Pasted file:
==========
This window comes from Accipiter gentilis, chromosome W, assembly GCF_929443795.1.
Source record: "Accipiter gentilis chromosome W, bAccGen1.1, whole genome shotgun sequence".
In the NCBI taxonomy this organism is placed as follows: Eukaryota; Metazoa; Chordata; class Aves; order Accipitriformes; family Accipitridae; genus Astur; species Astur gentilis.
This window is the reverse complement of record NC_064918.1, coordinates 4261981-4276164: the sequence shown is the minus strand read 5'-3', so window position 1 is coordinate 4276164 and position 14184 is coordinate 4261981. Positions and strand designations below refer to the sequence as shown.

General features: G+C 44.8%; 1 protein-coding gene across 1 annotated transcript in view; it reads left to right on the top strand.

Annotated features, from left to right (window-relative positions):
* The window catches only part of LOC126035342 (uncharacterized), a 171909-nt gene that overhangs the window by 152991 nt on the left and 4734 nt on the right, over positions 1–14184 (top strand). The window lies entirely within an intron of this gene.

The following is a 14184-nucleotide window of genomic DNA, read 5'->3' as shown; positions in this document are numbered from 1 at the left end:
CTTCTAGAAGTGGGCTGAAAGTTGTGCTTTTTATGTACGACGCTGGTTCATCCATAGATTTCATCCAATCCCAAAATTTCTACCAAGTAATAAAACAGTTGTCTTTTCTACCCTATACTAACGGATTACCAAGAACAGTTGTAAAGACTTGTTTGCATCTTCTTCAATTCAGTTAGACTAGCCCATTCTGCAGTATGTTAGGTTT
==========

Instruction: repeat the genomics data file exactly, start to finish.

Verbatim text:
This window comes from Accipiter gentilis, chromosome W, assembly GCF_929443795.1.
Source record: "Accipiter gentilis chromosome W, bAccGen1.1, whole genome shotgun sequence".
In the NCBI taxonomy this organism is placed as follows: Eukaryota; Metazoa; Chordata; class Aves; order Accipitriformes; family Accipitridae; genus Astur; species Astur gentilis.
This window is the reverse complement of record NC_064918.1, coordinates 4261981-4276164: the sequence shown is the minus strand read 5'-3', so window position 1 is coordinate 4276164 and position 14184 is coordinate 4261981. Positions and strand designations below refer to the sequence as shown.

General features: G+C 44.8%; 1 protein-coding gene across 1 annotated transcript in view; it reads left to right on the top strand.

Annotated features, from left to right (window-relative positions):
* The window catches only part of LOC126035342 (uncharacterized), a 171909-nt gene that overhangs the window by 152991 nt on the left and 4734 nt on the right, over positions 1–14184 (top strand). The window lies entirely within an intron of this gene.

The following is a 14184-nucleotide window of genomic DNA, read 5'->3' as shown; positions in this document are numbered from 1 at the left end:
CTTCTAGAAGTGGGCTGAAAGTTGTGCTTTTTATGTACGACGCTGGTTCATCCATAGATTTCATCCAATCCCAAAATTTCTACCAAGTAATAAAACAGTTGTCTTTTCTACCCTATACTAACGGATTACCAAGAACAGTTGTAAAGACTTGTTTGCATCTTCTTCAATTCAGTTAGACTAGCCCATTCTGCAGTATGTTAGGTTT